Rating Observation

1 No infection on roots

>1 - ≤3 Very few small lesions on roots

>3 - ≤5 Lesions on roots clear but small, new roots free from infection >5 - ≤7 Lesions on roots many, new roots generally free from lesions

>7 - 9 Roots infected and completely discoloured

Effect of temperature on development of


There was very significant relation between the temperature and the development of the disease on the chickpea. The disease severity on the BG 212 cultivar was observed after seven days of incubation at different temperatures. The average disease severity at different temperatures was given in the Table 3. Maximum disease severity rating was recorded in Rb 1 and Rb 4 (1.7) and no symptom was observed in Rb 5 (1.0) inoculated plants at 15ºC. In contrast, maximum disease severity rating was

recorded in Rb 5 (3.4) and the least in Rb 3 (2.9) inoculated plants at 20ºC. Maximum disease severity rating of 7.4 in Rb 5 inoculated plants and the least in Rb 4 (6.5) and Rb 1 (6.7) which was at par with each other in inoculated plants at 25ºC. At 30ºC, maximum disease severity was observed in Rb 5 and Rb 2 (8.2) and the least in Rb 1 (7.4). At 35ºC, maximum disease severity was observed in Rb 5 (9.0) and least was observed in Rb 4 (8.1) inoculated plants. At 40 and 45ºC, mortality of plants was due to combined effect of physiological wilting and Rhizoctonia bataticola isolates. In control, plants were shriveled at 40ºC whereas at 45ºC


3354 there was complete physiological wilting. It was also supported by the scarce and absence of mycelial growth in Petriplates at 40 and 45ºC respectively in all the isolates.

The optimum temperature for dry root rot development was 35°C as maximum disease severity rating of 8.5 was observed irrespective of the isolate. This was followed by 30°C (7.9) followed by 25°C (7.0). It was observed that 20°C and 15°C had helped in the development of the lesions but could not develop further. The disease severity was very low 1.4 rating at 15°C while it was 3.1 at 20°C.

Among Rb 1, Rb 2, Rb 3 and Rb 4 isolates, there was no significant difference while Rb 5 was virulent isolate compared to others. The plants had showed symptoms on the tap root leaving the lateral roots unaffected at 25°C. At 30, 35, 40, 45°C, there was complete blackening of the roots and the reisolation from the roots showed the presence of Rhizoctonia batatiocla. The uninoculated plants did not show any symptoms except at 40 and 45°C which showed physiological wilting and death of plants by complete drying respectively.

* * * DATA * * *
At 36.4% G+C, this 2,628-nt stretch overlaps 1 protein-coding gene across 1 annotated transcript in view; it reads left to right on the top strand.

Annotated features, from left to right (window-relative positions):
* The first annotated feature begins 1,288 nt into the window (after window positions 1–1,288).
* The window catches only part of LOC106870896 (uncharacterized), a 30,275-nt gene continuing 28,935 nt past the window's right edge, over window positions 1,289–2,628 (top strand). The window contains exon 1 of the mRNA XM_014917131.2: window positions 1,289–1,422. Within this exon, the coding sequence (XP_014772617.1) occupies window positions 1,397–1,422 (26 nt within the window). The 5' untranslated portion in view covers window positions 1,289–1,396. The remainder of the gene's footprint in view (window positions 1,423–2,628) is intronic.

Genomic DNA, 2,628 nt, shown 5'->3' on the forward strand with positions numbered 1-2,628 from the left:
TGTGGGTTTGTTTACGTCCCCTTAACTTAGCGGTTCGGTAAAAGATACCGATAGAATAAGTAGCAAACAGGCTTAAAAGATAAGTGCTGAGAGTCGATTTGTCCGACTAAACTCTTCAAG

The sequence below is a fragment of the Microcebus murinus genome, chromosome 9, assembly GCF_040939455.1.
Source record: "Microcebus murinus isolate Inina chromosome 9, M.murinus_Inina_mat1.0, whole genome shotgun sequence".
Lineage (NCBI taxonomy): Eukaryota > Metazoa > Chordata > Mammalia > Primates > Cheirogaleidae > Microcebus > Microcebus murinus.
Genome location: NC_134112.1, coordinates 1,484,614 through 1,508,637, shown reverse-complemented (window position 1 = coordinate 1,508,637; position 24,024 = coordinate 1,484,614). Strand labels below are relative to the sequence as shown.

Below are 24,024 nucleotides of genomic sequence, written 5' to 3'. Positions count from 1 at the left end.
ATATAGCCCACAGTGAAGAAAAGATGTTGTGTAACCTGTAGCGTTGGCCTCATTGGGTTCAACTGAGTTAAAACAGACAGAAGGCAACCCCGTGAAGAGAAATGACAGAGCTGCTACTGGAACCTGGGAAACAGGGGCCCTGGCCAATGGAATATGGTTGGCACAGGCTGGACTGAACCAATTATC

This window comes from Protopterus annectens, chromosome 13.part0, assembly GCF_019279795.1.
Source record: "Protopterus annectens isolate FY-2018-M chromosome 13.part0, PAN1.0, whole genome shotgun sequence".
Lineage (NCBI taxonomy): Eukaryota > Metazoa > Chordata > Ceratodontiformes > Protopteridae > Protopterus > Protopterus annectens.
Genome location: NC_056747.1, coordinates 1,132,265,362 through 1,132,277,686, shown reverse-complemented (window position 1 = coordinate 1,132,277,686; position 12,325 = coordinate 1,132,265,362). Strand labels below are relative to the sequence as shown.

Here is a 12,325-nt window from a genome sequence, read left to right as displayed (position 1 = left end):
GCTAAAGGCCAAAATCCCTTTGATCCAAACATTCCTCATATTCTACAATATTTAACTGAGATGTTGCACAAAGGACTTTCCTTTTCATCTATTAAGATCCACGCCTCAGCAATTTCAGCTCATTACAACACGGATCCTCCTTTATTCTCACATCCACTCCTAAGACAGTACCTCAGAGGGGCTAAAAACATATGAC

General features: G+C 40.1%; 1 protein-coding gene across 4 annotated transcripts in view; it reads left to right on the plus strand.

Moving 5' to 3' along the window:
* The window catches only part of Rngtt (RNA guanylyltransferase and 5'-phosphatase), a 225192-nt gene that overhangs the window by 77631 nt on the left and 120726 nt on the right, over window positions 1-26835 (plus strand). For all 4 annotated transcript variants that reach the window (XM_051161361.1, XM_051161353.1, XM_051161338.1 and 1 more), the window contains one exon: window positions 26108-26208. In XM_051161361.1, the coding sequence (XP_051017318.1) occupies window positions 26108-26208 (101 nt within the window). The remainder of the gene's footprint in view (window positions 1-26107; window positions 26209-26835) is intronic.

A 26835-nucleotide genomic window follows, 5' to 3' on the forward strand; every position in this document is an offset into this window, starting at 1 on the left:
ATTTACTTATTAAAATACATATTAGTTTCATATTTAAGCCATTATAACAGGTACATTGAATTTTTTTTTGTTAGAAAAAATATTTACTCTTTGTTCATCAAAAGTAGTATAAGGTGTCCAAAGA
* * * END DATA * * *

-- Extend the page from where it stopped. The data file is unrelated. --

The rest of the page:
Similar observations were recorded by Sharma and Pande (2013) as disease incidence of dry root rot was significantly affected by high temperature. Out of five temperature levels viz., 15°C, 20°C, 25°C, 30°C and 35°C tested, chickpea predisposed to dry root rot early and severity was more at 35°C. Singh and Mehrotra (1982) observed increased levels of seed exudates when incubated at 35ºC than at 15 and 25ºC which contributed to increased pre-emergence damping off in gram seedling by R. bataticola. This study clearly demonstrated high temperature (35ºC) was predisposing chickpea to R. bataticola infection, colonization and development of disease.

From the results we can say there is variation among the isolates of Rhizoctonia bataticola and temperature had profound effect on the growth and disease severity on chickpea. The optimum growth of the fungal isolates was found in 35ºC. The next best temperature was 30ºC followed by 25ºC, 20ºC and 15ºC. There was very meager growth in 40ºC and no growth was observed at 45ºC.


Cesondes I, Cseh A, Taller J, Poczai, P. 2012. Genetic diversity and effect of temperature and pH on the growth of Macrophomina phaseolina isolates from sunflower fields in Hungary. Molecular Biology Reports. 39:3259-69.

Farr, D.F., Bills, G.F., Chamuris, G.P and Rossman A.Y. 1995. Fungi on plants and plant products in the United States. 2nd ed. St Paul, MN: APS Press.

Khan, R.A., Bhat, T.A and Kumar, K. 2012. Management of chickpea (Cicer arietinum L.) dry root rot caused by Rhizoctonia bataticola (Taub.) Butler. International Journal of Research in Pharmaceutical and Biomedical Sciences. 3(4): 1539-1548.

Ministry of Agriculture. 2013-14. http://agricoop.nic.in

Nene, Y.L., Reddy, M. V., Haware, M. P., Ghanekar, A. M and Amin, K. S. 1991. Field diagnosis of chickpea diseases and their control. ICRISAT Information Bulletin. 28: 52.

Pande, S. and Sharma, M. 2010. Climate Change: Potential Impact on Chickpea and Pigeonpea Diseases in the Rainfed Semi-Arid Tropics (SAT). In: 5th International Food Legumes Research Conference (IFLRC V) & 7th European Conference on Grain Legumes (AEP VII) April 26-30, 2010. Antalya, Turkey.


3355 Patel, K.K and Patel. A.J. 1990.

Meterological correlation of charcoal rot of sesamum. Indian Journal of Mycology and Plant Pathology. 20(1): 64-65.

Sharma, M and Pande, S. 2013. Unraveling effects of temperature and soil moisture stress response on development of dry root rot [Rhizoctonia bataticola (Taub.)] Butler in chickpea. American Journal of Plant Sciences. 4: 584-589.

Singh, P. J and Mehrotra, R.S. 1982. Influence of soil moisture and temperature on Rhizoctonia bataticola infection of gram. Indian Phytopathology. 35 (2): 327-329. Van Emden, H.F., Ball, S.L and Rao, M.R.

1988. Pest diseases and weed problems in pea, lentil and faba bean and chickpea. In summer field R.J. (ed.), World crops: cool season food legumes. Dordrecht: Kluwer. 519-534.

How to cite this article:

Srinivas P., S. Ramesh Babu, Mamta Sharma, P. Narayan Reddy and Pushpavathi B. 2017. Effect of temperature on Rhizoctonia bataticola and dry root rot in chick pea. Int.J.Curr.Microbiol.App.Sci. 6(6): 3349-3355. doi: https://doi.org/10.20546/ijcmas.2017.606.393